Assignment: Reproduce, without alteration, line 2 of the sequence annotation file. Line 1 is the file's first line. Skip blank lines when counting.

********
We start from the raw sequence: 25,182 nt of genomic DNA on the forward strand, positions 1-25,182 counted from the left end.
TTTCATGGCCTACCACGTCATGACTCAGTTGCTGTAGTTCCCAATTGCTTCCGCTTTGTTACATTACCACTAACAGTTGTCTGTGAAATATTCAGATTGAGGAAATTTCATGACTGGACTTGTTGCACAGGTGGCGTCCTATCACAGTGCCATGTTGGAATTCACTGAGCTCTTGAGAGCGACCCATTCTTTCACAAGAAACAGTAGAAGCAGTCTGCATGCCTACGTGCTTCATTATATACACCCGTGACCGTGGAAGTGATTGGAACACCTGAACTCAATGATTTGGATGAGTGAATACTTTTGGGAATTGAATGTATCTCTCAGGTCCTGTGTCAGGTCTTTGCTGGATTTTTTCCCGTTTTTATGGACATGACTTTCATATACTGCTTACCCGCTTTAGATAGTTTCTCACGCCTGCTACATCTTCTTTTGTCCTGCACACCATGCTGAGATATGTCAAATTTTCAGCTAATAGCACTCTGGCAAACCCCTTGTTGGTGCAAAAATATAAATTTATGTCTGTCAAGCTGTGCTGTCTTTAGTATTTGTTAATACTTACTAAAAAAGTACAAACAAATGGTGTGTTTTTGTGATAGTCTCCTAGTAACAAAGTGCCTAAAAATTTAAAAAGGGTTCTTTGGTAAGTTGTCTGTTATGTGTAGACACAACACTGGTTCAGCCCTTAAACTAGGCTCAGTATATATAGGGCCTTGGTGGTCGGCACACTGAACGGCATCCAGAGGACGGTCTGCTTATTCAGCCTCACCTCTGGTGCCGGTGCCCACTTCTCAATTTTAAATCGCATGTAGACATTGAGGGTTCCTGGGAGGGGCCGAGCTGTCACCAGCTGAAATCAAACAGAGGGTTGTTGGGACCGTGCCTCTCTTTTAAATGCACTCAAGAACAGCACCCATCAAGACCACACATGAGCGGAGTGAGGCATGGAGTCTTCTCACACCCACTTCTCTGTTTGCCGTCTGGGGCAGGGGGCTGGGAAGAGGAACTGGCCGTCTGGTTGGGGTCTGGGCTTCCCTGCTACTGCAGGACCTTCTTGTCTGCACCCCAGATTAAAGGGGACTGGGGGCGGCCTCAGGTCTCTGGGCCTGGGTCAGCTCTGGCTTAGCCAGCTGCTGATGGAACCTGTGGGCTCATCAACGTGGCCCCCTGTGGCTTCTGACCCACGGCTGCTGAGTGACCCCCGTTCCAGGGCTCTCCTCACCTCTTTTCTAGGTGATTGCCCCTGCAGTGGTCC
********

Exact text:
TTTCATGGCCTACCACGTCATGACTCAGTTGCTGTAGTTCCCAATTGCTTCCGCTTTGTTACATTACCACTAACAGTTGTCTGTGAAATATTCAGATTGAGGAAATTTCATGACTGGACTTGTTGCACAGGTGGCGTCCTATCACAGTGCCATGTTGGAATTCACTGAGCTCTTGAGAGCGACCCATTCTTTCACAAGAAACAGTAGAAGCAGTCTGCATGCCTACGTGCTTCATTATATACACCCGTGACCGTGGAAGTGATTGGAACACCTGAACTCAATGATTTGGATGAGTGAATACTTTTGGGAATTGAATGTATCTCTCAGGTCCTGTGTCAGGTCTTTGCTGGATTTTTTCCCGTTTTTATGGACATGACTTTCATATACTGCTTACCCGCTTTAGATAGTTTCTCACGCCTGCTACATCTTCTTTTGTCCTGCACACCATGCTGAGATATGTCAAATTTTCAGCTAATAGCACTCTGGCAAACCCCTTGTTGGTGCAAAAATATAAATTTATGTCTGTCAAGCTGTGCTGTCTTTAGTATTTGTTAATACTTACTAAAAAAGTACAAACAAATGGTGTGTTTTTGTGATAGTCTCCTAGTAACAAAGTGCCTAAAAATTTAAAAAGGGTTCTTTGGTAAGTTGTCTGTTATGTGTAGACACAACACTGGTTCAGCCCTTAAACTAGGCTCAGTATATATAGGGCCTTGGTGGTCGGCACACTGAACGGCATCCAGAGGACGGTCTGCTTATTCAGCCTCACCTCTGGTGCCGGTGCCCACTTCTCAATTTTAAATCGCATGTAGACATTGAGGGTTCCTGGGAGGGGCCGAGCTGTCACCAGCTGAAATCAAACAGAGGGTTGTTGGGACCGTGCCTCTCTTTTAAATGCACTCAAGAACAGCACCCATCAAGACCACACATGAGCGGAGTGAGGCATGGAGTCTTCTCACACCCACTTCTCTGTTTGCCGTCTGGGGCAGGGGGCTGGGAAGAGGAACTGGCCGTCTGGTTGGGGTCTGGGCTTCCCTGCTACTGCAGGACCTTCTTGTCTGCACCCCAGATTAAAGGGGACTGGGGGCGGCCTCAGGTCTCTGGGCCTGGGTCAGCTCTGGCTTAGCCAGCTGCTGATGGAACCTGTGGGCTCATCAACGTGGCCCCCTGTGGCTTCTGACCCACGGCTGCTGAGTGACCCCCGTTCCAGGGCTCTCCTCACCTCTTTTCTAGGTGATTGCCCCTGCAGTGGTCC